Oral Vancomycin Followed by Fecal Transplantation Versus Tapering Oral Vancomycin Treatment for Recurrent Clostridium difficile Infection: An Open-Label, Randomized Controlled Trial

Clinical Infectious Diseases, Jan 2017

Background. Fecal transplantation (FT) is a promising treatment for recurrent Clostridium difficile infection (CDI), but its true effectiveness remains unknown. We compared 14 days of oral vancomycin followed by a single FT by enema with oral vancomycin taper (standard of care) in adult patients experiencing acute recurrence of CDI.

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Oral Vancomycin Followed by Fecal Transplantation Versus Tapering Oral Vancomycin Treatment for Recurrent Clostridium difficile Infection: An Open-Label, Randomized Controlled Trial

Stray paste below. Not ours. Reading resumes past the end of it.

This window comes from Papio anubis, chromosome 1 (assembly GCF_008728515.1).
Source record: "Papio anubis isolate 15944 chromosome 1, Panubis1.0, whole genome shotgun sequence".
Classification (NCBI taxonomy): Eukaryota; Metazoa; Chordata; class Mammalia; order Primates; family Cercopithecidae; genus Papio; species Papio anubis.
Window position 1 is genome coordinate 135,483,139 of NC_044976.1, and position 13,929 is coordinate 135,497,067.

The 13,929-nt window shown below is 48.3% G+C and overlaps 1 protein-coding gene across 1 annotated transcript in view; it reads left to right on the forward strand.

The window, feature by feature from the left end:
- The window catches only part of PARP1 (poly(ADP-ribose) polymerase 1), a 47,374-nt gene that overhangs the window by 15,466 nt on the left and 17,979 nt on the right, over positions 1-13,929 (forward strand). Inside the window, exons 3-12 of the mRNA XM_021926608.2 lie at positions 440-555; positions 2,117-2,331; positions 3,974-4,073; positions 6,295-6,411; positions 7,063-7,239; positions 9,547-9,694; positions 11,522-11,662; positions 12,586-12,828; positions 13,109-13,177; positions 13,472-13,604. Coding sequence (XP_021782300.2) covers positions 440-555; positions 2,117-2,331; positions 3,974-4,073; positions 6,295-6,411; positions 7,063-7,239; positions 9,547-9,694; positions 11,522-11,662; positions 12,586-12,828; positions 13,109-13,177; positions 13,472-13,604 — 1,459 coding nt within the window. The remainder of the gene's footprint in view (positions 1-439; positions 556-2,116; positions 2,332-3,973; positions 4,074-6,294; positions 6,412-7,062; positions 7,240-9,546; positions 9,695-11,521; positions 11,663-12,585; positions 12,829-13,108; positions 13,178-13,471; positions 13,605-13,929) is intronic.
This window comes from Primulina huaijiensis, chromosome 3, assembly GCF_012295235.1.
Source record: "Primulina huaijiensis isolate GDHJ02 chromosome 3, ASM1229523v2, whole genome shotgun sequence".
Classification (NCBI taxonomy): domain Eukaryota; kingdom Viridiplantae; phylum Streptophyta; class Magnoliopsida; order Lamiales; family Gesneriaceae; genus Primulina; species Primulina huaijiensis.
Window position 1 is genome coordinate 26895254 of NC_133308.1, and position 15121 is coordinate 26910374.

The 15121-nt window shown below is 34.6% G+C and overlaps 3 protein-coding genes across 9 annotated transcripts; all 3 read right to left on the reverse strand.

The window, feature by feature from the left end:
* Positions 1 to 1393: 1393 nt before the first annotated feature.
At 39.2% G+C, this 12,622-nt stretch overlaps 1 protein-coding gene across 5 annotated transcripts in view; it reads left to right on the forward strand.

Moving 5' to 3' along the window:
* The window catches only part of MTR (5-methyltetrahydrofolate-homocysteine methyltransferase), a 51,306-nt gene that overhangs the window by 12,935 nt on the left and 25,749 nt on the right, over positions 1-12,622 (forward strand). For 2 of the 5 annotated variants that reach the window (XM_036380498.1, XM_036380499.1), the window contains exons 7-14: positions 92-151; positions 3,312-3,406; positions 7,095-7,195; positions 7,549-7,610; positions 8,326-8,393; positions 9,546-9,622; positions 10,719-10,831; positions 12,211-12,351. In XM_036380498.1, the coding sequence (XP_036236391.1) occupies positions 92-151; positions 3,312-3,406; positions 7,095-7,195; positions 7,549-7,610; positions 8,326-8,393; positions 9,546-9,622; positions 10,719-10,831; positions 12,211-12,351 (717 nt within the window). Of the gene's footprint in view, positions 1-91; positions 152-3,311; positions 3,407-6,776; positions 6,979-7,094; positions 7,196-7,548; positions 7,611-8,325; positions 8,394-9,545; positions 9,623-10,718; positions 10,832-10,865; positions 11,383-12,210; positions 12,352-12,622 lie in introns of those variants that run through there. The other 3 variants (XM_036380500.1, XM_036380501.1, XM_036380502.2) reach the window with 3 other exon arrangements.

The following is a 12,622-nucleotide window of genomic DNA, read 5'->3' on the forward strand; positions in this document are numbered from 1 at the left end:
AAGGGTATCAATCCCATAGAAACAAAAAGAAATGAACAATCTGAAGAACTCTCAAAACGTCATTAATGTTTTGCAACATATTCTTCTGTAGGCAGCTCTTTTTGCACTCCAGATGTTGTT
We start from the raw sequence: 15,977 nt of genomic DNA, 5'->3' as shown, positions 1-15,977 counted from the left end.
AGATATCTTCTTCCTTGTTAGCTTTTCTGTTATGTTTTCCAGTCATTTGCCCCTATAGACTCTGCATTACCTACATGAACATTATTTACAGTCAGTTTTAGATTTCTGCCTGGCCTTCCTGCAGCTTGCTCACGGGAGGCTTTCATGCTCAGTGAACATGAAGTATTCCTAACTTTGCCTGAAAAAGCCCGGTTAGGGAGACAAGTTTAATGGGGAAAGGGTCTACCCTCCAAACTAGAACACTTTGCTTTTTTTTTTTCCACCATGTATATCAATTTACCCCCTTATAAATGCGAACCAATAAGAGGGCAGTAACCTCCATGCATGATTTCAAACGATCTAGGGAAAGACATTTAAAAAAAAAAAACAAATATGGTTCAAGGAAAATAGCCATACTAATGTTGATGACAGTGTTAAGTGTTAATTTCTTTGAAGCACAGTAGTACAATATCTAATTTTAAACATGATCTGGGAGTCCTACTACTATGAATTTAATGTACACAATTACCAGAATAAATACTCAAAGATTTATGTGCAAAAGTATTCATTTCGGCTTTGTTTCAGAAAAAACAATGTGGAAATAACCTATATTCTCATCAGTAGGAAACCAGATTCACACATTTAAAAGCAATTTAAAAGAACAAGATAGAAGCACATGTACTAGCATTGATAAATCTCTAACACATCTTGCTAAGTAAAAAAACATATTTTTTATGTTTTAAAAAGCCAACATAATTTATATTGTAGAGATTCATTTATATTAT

Fecal Transplant vs Vancomycin Taper • CID Oral Vancomycin Followed by Fecal Transplantation Versus Tapering Oral Vancomycin Treatment for Recurrent Clostridium difficile Infection: An Open-Label, Randomized Controlled Trial Susy S. Hota () 0 4 5 10 Valerie Sales 0 3 4 10 George Tomlinson 0 9 10 Mary Jane Salpeter 0 5 8 Allison McGeer 0 4 7 12 Bryan Coburn 0 4 10 11 David S. Guttman 0 2 6 Donald E. Low 0 1 4 7 12 Susan M. Poutanen 0 4 7 12 0 Received 18 May 2016; editorial decision 8 September 2016; accepted 31 October 2016; published online November 9, 2016 1 D. E. L. passed away and is posthumously included as an author in recognition of his signif- icant contribution to this study. 103, Toronto General Hospital , 200 Elizabeth St, Toronto, ON M5G 2C4 , Canada 2 Centre for the Analysis of Genome Evolution and Function, University of Toronto , Toronto , Canada 3 Department of Medicine, Markham-Stouffville Hospital , Markham 4 Department of Medicine, University of Toronto 5 Department of Infection Prevention and Control, University Health Network , Toronto 6 Department of Cell and Systems Biology, University of Toronto 7 Department of Microbiology, University Health Network/Sinai Health System 8 Department of Anaesthesia, University Health Network 9 Institute of Health Policy, Management and Evaluation and Dalla Lana School of Public Health, University of Toronto 10 Department of Medicine, University Health Network 11 Toronto General Research Institute, University Health Network 12 Department of Laboratory Medicine and Pathobiology, University of Toronto (See the Editorial Commentary by Johnson and Gerding on pages 272-4.) Background. Fecal transplantation (FT) is a promising treatment for recurrent Clostridium difficile infection (CDI), but its true effectiveness remains unknown. We compared 14 days of oral vancomycin followed by a single FT by enema with oral vancomycin taper (standard of care) in adult patients experiencing acute recurrence of CDI. Methods. In a phase 2/3, single-center, open-label trial, participants from Ontario, Canada, experiencing recurrence of CDI were randomly assigned in a 1:1 ratio to 14 days of oral vancomycin treatment followed by a single 500-mL FT by enema, or a 6-week taper of oral vancomycin. Patients with significant immunocompromise, history of fulminant CDI, or irreversible bleeding disorders were excluded. The primary endpoint was CDI recurrence within 120 days. Microbiota analysis was performed on fecal filtrate from donors and stool samples from FT recipients, as available. Results. The study was terminated at the interim analysis after randomizing 30 patients. Nine of 16 (56.2%) patients who received FT and 5 of 12 (41.7%) in the vancomycin taper group experienced recurrence of CDI, corresponding with symptom resolution in 43.8% and 58.3%, respectively. Fecal microbiota analysis of 3 successful FT recipients demonstrated increased diversity. A futility analysis did not support continuing the study. Adverse events were similar in both groups and uncommon. Conclusions. In patients experiencing an acute episode of recurrent CDI, a single FT by enema was not significantly different from oral vancomycin taper in reducing recurrent CDI. Further research is needed to explore optimal donor selection, FT preparation, route, timing, and number of administrations. Clinical Trials Registration. NCT01226992. - regimen of oral vancomycin over 6–8 weeks [3, 4]. However, as an antibiotic, vancomycin may perpetuate the problem by further interfering with the intestinal microbiota. Moreover, the effectiveness of tapering vancomycin is poorly understood. Fecal transplantation (FT), the introduction of feces from a healthy donor into the intestinal tract of someone with disrupted microbiota, is a promising salvage therapy for RCDI. Multiple systematic reviews of largely uncontrolled, heterogeneous studies, have reported success rates of 80%–93% for RCDI [5–9]. Five randomized trials have shown symptom resolution in 70%–94%; however, none of these studies compared FT to standard of care treatment and not all evaluated FT for treatment of active episodes of RCDI [10–14]. Therefore, the true effectiveness of FT, as compared to current standard of care, for treatment of an acute episode of RCDI remains uncertain. Furthermore, FTs are being manufactured and performed with considerable variability and some of these factors may affect outcome [15]. Consequently, best practice guidelines, specialist groups, and regulatory bodies have both endorsed and cautioned clinicians about FT [3, 4, 16–20]. With the hypothesis that FT was superior to oral vancomycin taper, we conducted a randomized controlled trial (RCT) comparing the effectiveness of 14 days of oral vancomycin followed by a single FT by enema with standard of care treatment, a 6-week taper of oral vancomycin, in patients experiencing an acute episode of RCDI. Design and Participants We conducted a phase 2/3, single-site, open-label RCT comparing 14 days of oral vancomycin followed by a single fecal transplant (FT) by enema with 6 weeks of oral vancomycin taper in adult patients experiencing an acute episode of RCDI. FT was performed using fresh donations from screened, healthy donors identified by the recipients. Research ethics board and Health Canada approvals were obtained. A data and safety monitoring committee monitored the trial. Participants were recruited in Ontario, Canada. Consenting adult (≥18 years of age) patients were included if they had a history of at least 2 episodes of laboratory or pathology-confirmed CDI, and had received at least one course of oral vancomycin (minimum 10  days of 500  mg total daily dose). Symptoms of CDI were self-reported and confirmed by study physicians to meet standard epidemiologic definitions of diarrhea [21]. Enzymatic immunoassay (EIA) for C. difficile toxin or polymerase chain reaction (PCR) for C. difficile toxin gene was accepted for laboratory confirmation. Exclusions included neutropenia, graft-vs-host disease, or other severe immunocompromised states; CDI requiring intensive care unit admission; evidence of active, severe colitis unresponsive to oral vancomycin; hypersensitivity or intolerance to oral vancomycin; chronic gastrointestinal diseases that may cause diarrhea; planned therapy in the next 120 days that may cause diarrhea (eg, chemotherapy); planned surgery requiring perioperative antibiotics within 120  days; pregnancy; significant bleeding disorder; or inability to tolerate FT procedure. Consenting adult (≥18  years age) potential donors were screened using a self-screening questionnaire of behaviors associated with risk for blood-borne pathogens, study physician assessment, and blood and stool testing for potentially transmissible infections. Donor screening occurred after randomization of a participant to FT and within 2 weeks of FT. Donor exclusion criteria (see Supplementary Methods 1) and screening were developed in consultation with Health Canada. Procedures Upon recurrence of CDI, participants were randomized at a 1:1 ratio to either intervention. Investigators and participants were not blinded to interventions as it would be impractical due to FT odor, and sham enemas were not endorsed by the research ethics board due to unnecessary potential risk. For vancomycin taper, participants received 14 days of vancomycin 125 mg orally every 6 hours followed by a taper over 4 weeks: vancomycin 125 mg orally every 12 hours for 1 week; then, vancomycin 125  mg orally every 24 hours for 1 week; then, vancomycin 125 mg orally every second day for 1 week; then, vancomycin 125 mg orally every third day for 1 week. Patients randomized to FT received 14 days of oral vancomycin 125 mg every 6 hours followed by one FT by enema, 48 hours after stopping vancomycin. Donors provided stool from their most recent bowel movement, no more than 48 hours before FT. Fifty grams of donated feces was homogenized with 500  mL of normal saline in a Stomacher Lab Blender using a sterile 330-µm microfilter-separated double compartment polyethylene bag. Five hundred milliliters of fecal filtrate was transferred to an enema bag and delivered immediately to the patient over 10–30 minutes. These proportions were selected based on published methodologies for FT at the time of study design [22–24]. The manufacturing of FT was validated for viability of aerobes and anaerobes using semiquantitative culture [25]. Participants were followed for 120  days. For vancomycin taper, day 0 was the first day of the 4-week taper whereas for FT, day 0 was the day of FT. Participants reported by telephone and submitted stools for testing if diarrhea occurred between days 0 and 120. Stools were also requested for microbiota analysis at baseline, day 7, and day 120. Two study visits (at days 7 and 120) and 4 telephone visits (at days 4, 21, 42, and 84)  evaluated possible CDI recurrence and adverse events. Participants who experienced RCDI were offered crossover to the alternative study treatment and followed for an additional 120 days. Outcomes The primary outcome was recurrence of symptomatic, laboratory-confirmed CDI within 120  days of the intervention, using criteria outlined in the inclusion criteria. Safety outcomes included solicited adverse events at days 4 and 7; unsolicited adverse events within 14  days of interventions; serious adverse events throughout follow-up; mortality attributable to CDI during follow-up; and all-cause mortality throughout follow-up. Other secondary outcomes included recurrence of CDI symptoms within 14 and 120 days (not laboratory-confirmed); recurrence of CDI within 120  days of crossover; days of diarrhea in the 120 days of follow-up; and CDI requiring hospital admission. Standardized questionnaires were used to assess for symptoms of RCDI and adverse events. Fecal Microbiota Analysis Fecal microbiota analysis was performed retrospectively on frozen fecal filtrate from 19 donors and stool from 3 recipients with successful outcomes (baseline; 7  days post-FT; 16 weeks post-FT, as available). DNA was extracted using PowerSoil DNA Isolation Kit (Mo Bio Laboratories, Carlsbad, California). The V4 hypervariable region of the 16S rRNA locus was interrogated using the V4-515F and V4-806R primers [26] and analyzed with QIIME [27]. Diversity indices were compared using Student t test (Supplementary Methods 2). Statistical Analyses Using a 2-sided test for comparison of 2 independent proportions, and assuming 8% recurrence in the FT group [22], 30% recurrence in the vancomycin arm [28], 80% power, and α of .05, we required 57 participants per intervention (114 participants total). Assuming 20% attrition over follow-up, 138 participants were required for randomization. We planned an interim analysis for safety and feasibility after the completion of the first 30 participants. The trial was stopped at the interim analysis and a futility analysis based on the primary outcome was added using a Bayesian approach [29]. The primary analysis was per protocol and secondary analysis was intention to treat. For the primary outcome, we calculated the posterior distribution of the risk difference and the probability that the absolute risk reduction exceeded several clinically important thresholds (any reduction, >10%, and >20%). All Bayesian analyses used uniform priors on proportions. Analyses of safety and secondary outcomes were descriptive. All analyses were done using R 3.2.1 [30]. Between January 2011 and July 2014, 140 patients were assessed for eligibility (Figure 1). Forty were ineligible on prescreening and 19 declined participation, primarily due to unwillingness to be randomized. Of the 81 consented patients, 3 met exclusion criteria and 48 (59.2%) did not experience recurrence of symptomatic, laboratory-confirmed CDI over the study period, which was required for randomization. Of these 48 patients, 2 experienced diarrhea not meeting case definition and 6 experienced self-limited diarrhea meeting case definition but with negative C.  difficile laboratory tests. Thirty patients were randomized: 14 to vancomycin taper and 16 to FT. Two patients in the vancomycin taper group withdrew—one to seek FT elsewhere and another due to repeated protocol noncompliance. Thus, 12 patients in the vancomycin taper arm and 16 in the FT arm were included in the interim analysis. Baseline characteristics were similar in both randomization groups (Table 1). Most randomized patients were women and had a history of 4–5 episodes (range, 2–9) of CDI prior to entering the trial. Thirteen (13/16) of the FT and 10 of 12 of the vancomycin taper patients had failed at least one vancomycin taper prior to enrollment. In comparison to those randomized, patients who were not randomized because they did not have an episode of RCDI were younger, had fewer recurrences, and had lower mean Charlson comorbidity scores. In the FT group, 10 of 16 participants retained at least 80% (400 cc) of the enema. Of 18 donors screened, 2 were excluded on the basis of stool and blood testing. Most donors were male (12/16) with a mean age of 50 years. Eleven (11/16) were blood relatives of the recipient and 4 (4/16) lived within the same household as the recipient at the time of donation. Nine of 16 (56.2%) patients who received FT and 5 of 12 (41.7%) in the vancomycin taper group experienced recurrence, corresponding with resolution of symptoms in 43.8% and 58.3%, respectively (Figure  2). Recurrence occurred a median of 9 days after FT treatment and 35 days after initiating vancomycin tapering (7 days after completing the vancomycin taper). There was no association between donor relatedness or shared household and FT recipient recurrence. Four of the 5 patients who failed vancomycin taper crossed over to FT. All 4 experienced recurrence of symptoms after FT. All patients who failed FT subsequently withdrew. Figure 3 shows the per-protocol absolute risk reduction estimates for CDI recurrence with FT. Although the initial plan was for intention-to-treat analysis, given the small number of participants, the 2 patients in the vancomycin group who did not complete the trial were excluded. The Bayesian 95% interval for the change in risk of CDI recurrence with FT ranged from a 2.8% reduction to a 47.3% increase. There was a posterior probability of 22.2% that the FT reduced recurrences at all and only a 2.8% probability that risk was reduced by 20% or more. The futility analysis found that if the planned total of 57 patients were randomized to each treatment group, given the current data, there was only a 3.4% probability of finding a significant benefit for FT, defined as the upper end of the onesided Bayesian 95% interval for the risk reduction lying below 0. Results of the futility analysis did not change using intention to treat. In the early period (days 0–7), abdominal pain, tenderness, and bloating were equally prevalent in the FT and vancomycin groups (Table 2). In the later period (after 7 days), abdominal pain, tenderness, bloating, mucoid stools, and smelly stools were reported more frequently in the vancomycin group. Four serious adverse events were reported in 3 patients. None was deemed related to the study interventions. One patient in the vancomycin taper group was hospitalized with fever and a urinary tract infection. One FT patient was hospitalized with anasarca and was diagnosed with end-stage liver disease. Another FT patient experienced a perforated bowel secondary to diverticulitis 35 days after FT. This patient had a longstanding history of diverticulitis; upon review with the most responsible physicians, it was decided that the FT was unlikely to be related to the perforation. No study participant experienced recurrence of CDI symptoms without laboratory confirmation within 14  days or 120 days of treatment. Patients who underwent FT experienced Nonrandomizedb (n = 48) Characteristic Any previous vancomycin taper No. of previous vancomycin tapers No. of previous hospital admissions for CDI Charlson comorbidity index score Immunosuppressiond Other antibiotic use within 3 mo of enrollment Proton pump inhibitor usee Figure  2. Cumulative incidence of Clostridium difficile infection recurrence by treatment group over 120  days. Day 0 indicates day of fecal transplant for fecal transplant group and first day of tapering protocol for vancomycin taper group. Although follow-up continued for 120  days, the y-axis ends at 60  days as there were no recurrences beyond this timepoint. a mean of 0.8 (SD, 0.8) days of diarrhea in follow-up, compared with 1.7 (SD, .4) days in the vancomycin taper group. No patients developed CDI requiring hospital admission or died. Fecal microbiota composition and diversity of 19 FT donors were consistently high, with no significant difference between Figure 3. Per-protocol analysis of absolute risk reduction of Clostridium difficile infection recurrence with fecal transplantation. Abbreviation: P (ARR), probability of absolute risk reduction. Table 2. Early and Late Adverse Events in Patients Randomized to Fecal Transplantation and Vancomycin Tapera Abdominal Early Events FT (n = 16) 1 (6.2) 4 (25.0) Late Eventsb Abbreviations: FT, fecal transplantation; VT, vancomycin taper. a Expressed as No. of reported events with percentage in brackets; early events were from days 0–7 and late events were days 7–14. b Five of the 16 patients originally randomized to FT recurred within 7 days of intervention and therefore are not included in the measurement of late adverse events. those associated with FT success and FT failure (Supplementary Figure). In 3 successful FT recipients, we demonstrated increased fecal microbiota diversity post-FT. In this trial evaluating treatment of an acute episode of RCDI, a single FT using fresh donor stools administered by enema after 14 days oral vancomycin therapy had comparable effectiveness to 6 weeks of tapered oral vancomycin, with resolution of CDI in 43.8% and 58.3% in each group, respectively. Our trial was stopped after randomization of 30 patients, on the basis of futility. FT has been widely reported as 80%–93% effective at curing RCDI [5–14]. These high success rates are derived from studies with various limitations. Most FT studies reporting effectiveness >90% are observational and methodologically heterogeneous. One RCT was stopped early, reporting 81% resolution after a single FT by nasojejunal administration, compared with 31% after 2 weeks of oral vancomycin [10]. Two weeks of oral vancomycin is associated with a higher failure rate than vancomycin taper [28], possibly contributing to the trial’s early termination. A second RCT of FT by colonoscopy stopped early for effectiveness, but it too used a comparator that was not standard of care [11]. A small randomized trial of FT by nasogastric route vs colonoscopy using a frozen inoculum reported overall CDI resolution in 90% of 20 treated patients [12]. In another randomized trial, clinical resolution occurred in 70.3% and 75% of patients randomized to fresh and frozen FT by enema, respectively (n = 219) [13]. These latter 2 studies included RCDI patients on suppressive antibiotic therapy rather than those experiencing acute recurrence. Without a control arm in either trial, it is not known what proportion of patients would have been symptom-free had their antibiotics been simply discontinued. A multicenter, double-blind randomized trial found 90.9% clinical cure in acute and chronic RCDI patients receiving donor FT compared with 62.5% in those receiving autologous FT by colonoscopy [14]. However, at one site, 90% of patients receiving autologous FT reported clinical cure, highlighting the high proportion of patients labeled as RCDI who may become symptom-free upon discontinuation of vancomycin suppressive therapy. In the aforementioned studies, multiple administrations of FT were often required to achieve resolution of CDI symptoms [5, 6, 10, 13]. Single administration of FT resulted in lower resolution of CDI: 62%, 65%, and 70% in 3 randomized trials [11– 13]. The 43.8% resolution of RCDI from a single FT observed in our study is therefore in line with previous reports. The timing of FT, patient pretreatment, patient and donor selection, FT manufacturing, route of administration, and duration of follow-up also likely have an impact on outcomes of FT [15]. We randomized patients once they experienced an acute recurrence of CDI and not during symptom-free intervals, thereby ensuring we compared patients at the same point in their disease course. Our patients were typical for those in whom FT would be considered in most jurisdictions. We based our protocols for donor feces collection, delivery, and manufacturing on published literature and an internal laboratory validation study. We demonstrated increased microbiota diversity post-FT in 3 recipients. Enema route was chosen for delivery as it was supported by data, practical, inexpensive, and well-accepted by patients [22]. Although FT may also be administered by colonoscopy or nasojejunal tube, to date, there are no definitive data demonstrating superiority of one route of administration over another [5–9, 12]. Finally, we included a long follow-up of 120 days to capture treatment failures. We pretreated FT patients with 14 days of oral vancomycin, which may have negatively impacted the intestinal microbiota such that a single FT was not sufficient for flora reconstitution. Vancomycin was discontinued 48 hours prior to FT. Subsequent data demonstrate that vancomycin remains detectable in feces for 4–5  days after discontinuation of therapy, potentially impacting the microbiota of the FT [31]. The ideal approach to donor selection has yet to be defined. We did not attempt to match our donors to recipients in any way. We demonstrated high microbiota diversity in our donor pool, regardless of recipient relatedness, shared household, or recipient outcome. We present valuable data on the effectiveness of a 6-week oral vancomycin taper, the current standard of care treatment for multiple recurrences of CDI. Vancomycin taper resulted in recurrence in 41.7% of our patients. This proportion is higher than the 0–30% recurrence rate reported in 2 older observational studies upon which current treatment recommendations are based [28, 32]. We noted that 59% of enrolled patients never experienced recurrence of disease and were therefore not randomized, despite prior histories of several CDI recurrences. Seventeen percent (8/48) of these patients experienced symptoms suggestive of postinfectious irritable bowel disease such as self-limited loose stools. As clinical features of RCDI in FT studies are often self-reported and may not be corroborated by medical assessment or laboratory confirmation, it is possible that postinfectious irritable bowel syndrome is confounding the true estimates of recurrence in some studies. Indeed, others have reported similar observations [14, 33]. A limitation of our study is the small number of randomized patients. Furthermore, our patients received FT as outpatients, so these results cannot be extrapolated to the more acutely ill. Finally, we were unable to perform a blinded study. We show a similar recurrence rate in RCDI patients treated with 14  days of oral vancomycin followed by single FT by enema compared with oral vancomycin taper. These data should be taken into consideration in CDI treatment guidelines and in the design of FT programs. More research is needed to optimize FT methodologies—specifically, donor selection, FT manufacturing, timing, route, and number of administrations. Notes Acknowledgments. We thank Michael Gardam, MD, MSc, for his support. Author contributions. S. S. H was the principal investigator for the trial. She designed the RCT, carried out the research as primary clinical study physician, oversaw conduct of the research, wrote the manuscript, and submitted it for publication. V. S., A. M., D. E. L., and S. M. P. contributed to the study design and interpretation of results. V. S. and S. M. P. assisted with patient recruitment and evaluations. S. M. P. also oversaw the laboratory aspects of FT manufacturing. G. T. performed the statistical analysis and assisted with interpretation of results. M J. S. assisted with patient assessments, collected study data, and coordinated the study. B.  C.  and D.  G.  performed intestinal microbiota sequencing and analysis and participated in interpretation of results in the context of clinical findings. All authors (excepting D. E. L.) contributed to manuscript preparation and approved the final draft. D.  E. L. is recognized posthumously for his contribution to this research. Financial support. This work was supported by the Physicians Services Incorporated Foundation (grant number PSI 10-2021); Public Health Ontario; University of Toronto Department of Medicine Integrating Challenge Grant; University Health Network; and Sinai Health System (in kind). Potential conflicts of interest. S.  S. H.  has received a grant and honoraria from serving as a consultant and on the advisory board of Cubist (Merck) Pharmaceuticals. A. M. has received honoraria for advisory board participation for Cubist (Merck), and has received research funding from GlaxoSmithKline and Merck. S.  M. 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Susy S. Hota, Valerie Sales, George Tomlinson, Mary Jane Salpeter, Allison McGeer, Bryan Coburn, David S. Guttman, Donald E. Low, Susan M. Poutanen. Oral Vancomycin Followed by Fecal Transplantation Versus Tapering Oral Vancomycin Treatment for Recurrent Clostridium difficile Infection: An Open-Label, Randomized Controlled Trial, Clinical Infectious Diseases, 2017, 265-271, DOI: 10.1093/cid/ciw731